just got its first-ever reader’s request via a Facebook message! One of our readers asks, “what advice would you give for first year students who are struggling, but not enough to be put on academic probation?”

This is an interesting question as it basically hints that the student is doing well enough academically, but may be struggling with other non-academic issues such as motivation, time management and dealing with the many distractions that first year students experience. I’ll address these three issues in reverse order and will deal with the first two in this post. I’ll save the last one, getting motivated, as that’s a pretty big and difficult subject that really does deserve a post of its own.

First, dealing with distractions. We live in age of constant connection, which means constant distractions. If too much Facebook, Twitter and Instagram is causing you to not pay attention in class and lose focus in exams, you need to take steps to limit these distractions. A recent study of 300 middle school, high school and university students discovered that students who checked Facebook just once during a 15-minute study period, became worse performing students than those who didn’t. What this study shows is that to be successful in university, you need to become a more disciplined learner. This can be a hard task to do, but there are ways to effectively deal with distractions. The most recommended strategy is to turn your distractions (i.e. your social media time) from being an all day distraction to a reward at the end of your study time. So, try breaking up your study time into smaller chunks throughout the day. At the end of each break give yourself a ‘tech break/reward’ for a few minutes of distraction. After that, go back to studying. The trick to making this a successful study strategy is to consciously try to increase the amount of study time and shorten the amount of ‘tech time.’ Start with 15 minutes of focused, study time and then a 5 minute break. After that try to go to 20 minutes of studying and 5 minutes of break time.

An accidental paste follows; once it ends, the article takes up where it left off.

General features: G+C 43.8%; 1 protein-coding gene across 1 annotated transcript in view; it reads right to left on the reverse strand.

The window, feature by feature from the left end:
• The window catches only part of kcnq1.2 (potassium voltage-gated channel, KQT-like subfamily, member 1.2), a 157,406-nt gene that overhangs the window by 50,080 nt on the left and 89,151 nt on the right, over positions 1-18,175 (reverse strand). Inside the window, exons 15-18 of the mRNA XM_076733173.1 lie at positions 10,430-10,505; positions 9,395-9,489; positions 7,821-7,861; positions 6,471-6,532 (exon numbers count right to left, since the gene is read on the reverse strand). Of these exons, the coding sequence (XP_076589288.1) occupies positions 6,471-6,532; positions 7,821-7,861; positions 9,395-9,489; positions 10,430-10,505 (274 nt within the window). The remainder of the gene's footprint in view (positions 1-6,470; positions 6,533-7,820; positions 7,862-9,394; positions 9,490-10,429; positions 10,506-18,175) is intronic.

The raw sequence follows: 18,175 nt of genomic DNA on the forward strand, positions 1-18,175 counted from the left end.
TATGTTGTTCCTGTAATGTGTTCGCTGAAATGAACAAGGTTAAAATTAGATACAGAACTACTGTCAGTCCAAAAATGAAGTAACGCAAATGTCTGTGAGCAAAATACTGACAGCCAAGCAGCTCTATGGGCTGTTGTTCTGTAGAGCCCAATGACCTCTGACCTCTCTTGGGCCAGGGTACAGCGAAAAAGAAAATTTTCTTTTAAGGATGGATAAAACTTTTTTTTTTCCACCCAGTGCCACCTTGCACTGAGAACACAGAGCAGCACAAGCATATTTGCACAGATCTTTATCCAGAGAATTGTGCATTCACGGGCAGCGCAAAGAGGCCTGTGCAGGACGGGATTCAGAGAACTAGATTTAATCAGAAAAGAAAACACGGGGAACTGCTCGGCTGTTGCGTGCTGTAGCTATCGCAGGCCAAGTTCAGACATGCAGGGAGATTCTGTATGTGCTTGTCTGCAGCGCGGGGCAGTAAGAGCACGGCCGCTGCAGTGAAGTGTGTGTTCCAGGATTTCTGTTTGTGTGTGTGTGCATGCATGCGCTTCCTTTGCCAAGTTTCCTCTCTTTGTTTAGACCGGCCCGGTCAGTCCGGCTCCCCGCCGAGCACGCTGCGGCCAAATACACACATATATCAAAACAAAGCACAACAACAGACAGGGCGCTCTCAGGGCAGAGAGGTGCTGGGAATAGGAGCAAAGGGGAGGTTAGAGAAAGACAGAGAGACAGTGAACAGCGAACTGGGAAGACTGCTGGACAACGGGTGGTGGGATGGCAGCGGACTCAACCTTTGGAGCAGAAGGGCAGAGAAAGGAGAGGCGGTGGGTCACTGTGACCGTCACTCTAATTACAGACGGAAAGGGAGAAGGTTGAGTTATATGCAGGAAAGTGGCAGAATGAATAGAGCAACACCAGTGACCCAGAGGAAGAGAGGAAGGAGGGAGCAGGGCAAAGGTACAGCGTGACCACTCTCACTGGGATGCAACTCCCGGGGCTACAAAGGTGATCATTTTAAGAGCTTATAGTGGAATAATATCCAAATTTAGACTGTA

Second, learning to manage your time effectively is a skill that’s mastered by all successful people. A good example is Twitter’s Jack Dorsey, who works 80 hours a week as the CEO of two successful tech companies (Twitter and Square). The way I see it if Dorsey can work 80 hours a week, anybody can dedicate 2-3 hours of study time per week for every hour spent in class. For most students, this means up to 30 to 45 hours of study time per week, which is still a lot… but that’s only half the time Twitter’s executive works per week. To successfully cope with such a demanding schedule, you need a good time management strategy. Start with doing an inventory of where your time goes. Spend a week writing down what you’re doing. After that, evaluate and see if you really are dedicating enough time to your studies. If not, it’s time to shift your time around. There are many ways to break up your schedule to become a more effective learner. I personally recommend you break up your study blocks into smaller chunks throughout the day and to try to put them during times when you study best. Additionally, you can ‘Dorsify’ your schedule by focus each day to dealing with specific things. As a student, you can break up your days to specific courses or specific types of study activities like reading days, lab days, recreation/fun days, etc…

So, that’s part I! Stay tuned for Part II! 🙂